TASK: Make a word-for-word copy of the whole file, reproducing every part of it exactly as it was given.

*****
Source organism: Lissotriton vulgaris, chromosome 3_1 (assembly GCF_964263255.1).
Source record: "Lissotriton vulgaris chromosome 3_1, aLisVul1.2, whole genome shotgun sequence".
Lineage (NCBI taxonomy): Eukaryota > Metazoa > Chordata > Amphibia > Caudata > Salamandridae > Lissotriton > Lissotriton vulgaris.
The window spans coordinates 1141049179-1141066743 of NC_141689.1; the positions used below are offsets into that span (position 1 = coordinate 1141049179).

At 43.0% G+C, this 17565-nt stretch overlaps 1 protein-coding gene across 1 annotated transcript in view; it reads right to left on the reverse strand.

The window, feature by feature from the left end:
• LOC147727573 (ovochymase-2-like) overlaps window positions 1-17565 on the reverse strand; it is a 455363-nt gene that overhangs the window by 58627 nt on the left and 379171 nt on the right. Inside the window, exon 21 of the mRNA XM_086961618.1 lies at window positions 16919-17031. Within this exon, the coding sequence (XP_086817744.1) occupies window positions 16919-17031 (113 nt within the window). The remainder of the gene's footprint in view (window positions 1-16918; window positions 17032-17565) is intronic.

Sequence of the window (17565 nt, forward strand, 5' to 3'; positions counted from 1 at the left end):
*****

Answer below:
Source organism: Lissotriton vulgaris, chromosome 3_1 (assembly GCF_964263255.1).
Source record: "Lissotriton vulgaris chromosome 3_1, aLisVul1.2, whole genome shotgun sequence".
Lineage (NCBI taxonomy): Eukaryota > Metazoa > Chordata > Amphibia > Caudata > Salamandridae > Lissotriton > Lissotriton vulgaris.
The window spans coordinates 1141049179-1141066743 of NC_141689.1; the positions used below are offsets into that span (position 1 = coordinate 1141049179).

At 43.0% G+C, this 17565-nt stretch overlaps 1 protein-coding gene across 1 annotated transcript in view; it reads right to left on the reverse strand.

The window, feature by feature from the left end:
• LOC147727573 (ovochymase-2-like) overlaps window positions 1-17565 on the reverse strand; it is a 455363-nt gene that overhangs the window by 58627 nt on the left and 379171 nt on the right. Inside the window, exon 21 of the mRNA XM_086961618.1 lies at window positions 16919-17031. Within this exon, the coding sequence (XP_086817744.1) occupies window positions 16919-17031 (113 nt within the window). The remainder of the gene's footprint in view (window positions 1-16918; window positions 17032-17565) is intronic.

Sequence of the window (17565 nt, forward strand, 5' to 3'; positions counted from 1 at the left end):